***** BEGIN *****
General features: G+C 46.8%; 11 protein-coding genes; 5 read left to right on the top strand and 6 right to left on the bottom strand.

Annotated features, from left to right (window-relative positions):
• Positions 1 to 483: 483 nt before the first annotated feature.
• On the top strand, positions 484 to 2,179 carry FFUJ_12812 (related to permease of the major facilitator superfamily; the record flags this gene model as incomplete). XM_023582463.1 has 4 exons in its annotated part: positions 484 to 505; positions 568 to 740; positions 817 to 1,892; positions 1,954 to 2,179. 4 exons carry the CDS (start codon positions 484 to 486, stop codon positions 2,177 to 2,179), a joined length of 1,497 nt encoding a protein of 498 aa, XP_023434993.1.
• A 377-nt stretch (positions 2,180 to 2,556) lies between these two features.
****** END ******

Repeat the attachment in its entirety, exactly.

General features: G+C 46.8%; 11 protein-coding genes; 5 read left to right on the top strand and 6 right to left on the bottom strand.

Annotated features, from left to right (window-relative positions):
• Positions 1 to 483: 483 nt before the first annotated feature.
• On the top strand, positions 484 to 2,179 carry FFUJ_12812 (related to permease of the major facilitator superfamily; the record flags this gene model as incomplete). XM_023582463.1 has 4 exons in its annotated part: positions 484 to 505; positions 568 to 740; positions 817 to 1,892; positions 1,954 to 2,179. 4 exons carry the CDS (start codon positions 484 to 486, stop codon positions 2,177 to 2,179), a joined length of 1,497 nt encoding a protein of 498 aa, XP_023434993.1.
• A 377-nt stretch (positions 2,180 to 2,556) lies between these two features.